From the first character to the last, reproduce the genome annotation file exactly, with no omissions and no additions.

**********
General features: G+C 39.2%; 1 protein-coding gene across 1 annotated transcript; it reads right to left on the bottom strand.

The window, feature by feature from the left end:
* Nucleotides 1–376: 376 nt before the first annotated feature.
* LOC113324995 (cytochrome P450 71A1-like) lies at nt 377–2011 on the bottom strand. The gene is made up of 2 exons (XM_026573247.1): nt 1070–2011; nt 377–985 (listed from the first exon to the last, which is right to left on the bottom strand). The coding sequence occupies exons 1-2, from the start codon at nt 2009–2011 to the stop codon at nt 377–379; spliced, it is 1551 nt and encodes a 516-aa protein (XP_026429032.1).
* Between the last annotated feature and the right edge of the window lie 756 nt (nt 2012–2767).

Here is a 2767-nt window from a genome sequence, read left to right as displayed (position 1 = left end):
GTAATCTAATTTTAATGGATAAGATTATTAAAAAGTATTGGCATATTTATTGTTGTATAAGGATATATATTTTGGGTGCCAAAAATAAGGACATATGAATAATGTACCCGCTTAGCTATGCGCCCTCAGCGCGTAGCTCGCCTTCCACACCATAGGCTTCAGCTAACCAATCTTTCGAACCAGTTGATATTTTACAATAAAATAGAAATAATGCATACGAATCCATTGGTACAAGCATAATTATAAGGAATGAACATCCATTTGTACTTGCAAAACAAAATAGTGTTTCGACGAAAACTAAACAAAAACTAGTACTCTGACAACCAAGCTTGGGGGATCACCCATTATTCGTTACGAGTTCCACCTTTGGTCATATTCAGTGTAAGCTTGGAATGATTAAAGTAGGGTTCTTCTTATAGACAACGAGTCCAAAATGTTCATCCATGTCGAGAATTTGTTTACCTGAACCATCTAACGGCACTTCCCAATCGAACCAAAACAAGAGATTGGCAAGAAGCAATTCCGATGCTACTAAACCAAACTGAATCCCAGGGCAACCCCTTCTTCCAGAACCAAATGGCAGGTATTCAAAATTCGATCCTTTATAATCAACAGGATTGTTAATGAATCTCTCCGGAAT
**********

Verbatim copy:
General features: G+C 39.2%; 1 protein-coding gene across 1 annotated transcript; it reads right to left on the bottom strand.

The window, feature by feature from the left end:
* Nucleotides 1–376: 376 nt before the first annotated feature.
* LOC113324995 (cytochrome P450 71A1-like) lies at nt 377–2011 on the bottom strand. The gene is made up of 2 exons (XM_026573247.1): nt 1070–2011; nt 377–985 (listed from the first exon to the last, which is right to left on the bottom strand). The coding sequence occupies exons 1-2, from the start codon at nt 2009–2011 to the stop codon at nt 377–379; spliced, it is 1551 nt and encodes a 516-aa protein (XP_026429032.1).
* Between the last annotated feature and the right edge of the window lie 756 nt (nt 2012–2767).

Here is a 2767-nt window from a genome sequence, read left to right as displayed (position 1 = left end):
GTAATCTAATTTTAATGGATAAGATTATTAAAAAGTATTGGCATATTTATTGTTGTATAAGGATATATATTTTGGGTGCCAAAAATAAGGACATATGAATAATGTACCCGCTTAGCTATGCGCCCTCAGCGCGTAGCTCGCCTTCCACACCATAGGCTTCAGCTAACCAATCTTTCGAACCAGTTGATATTTTACAATAAAATAGAAATAATGCATACGAATCCATTGGTACAAGCATAATTATAAGGAATGAACATCCATTTGTACTTGCAAAACAAAATAGTGTTTCGACGAAAACTAAACAAAAACTAGTACTCTGACAACCAAGCTTGGGGGATCACCCATTATTCGTTACGAGTTCCACCTTTGGTCATATTCAGTGTAAGCTTGGAATGATTAAAGTAGGGTTCTTCTTATAGACAACGAGTCCAAAATGTTCATCCATGTCGAGAATTTGTTTACCTGAACCATCTAACGGCACTTCCCAATCGAACCAAAACAAGAGATTGGCAAGAAGCAATTCCGATGCTACTAAACCAAACTGAATCCCAGGGCAACCCCTTCTTCCAGAACCAAATGGCAGGTATTCAAAATTCGATCCTTTATAATCAACAGGATTGTTAATGAATCTCTCCGGAAT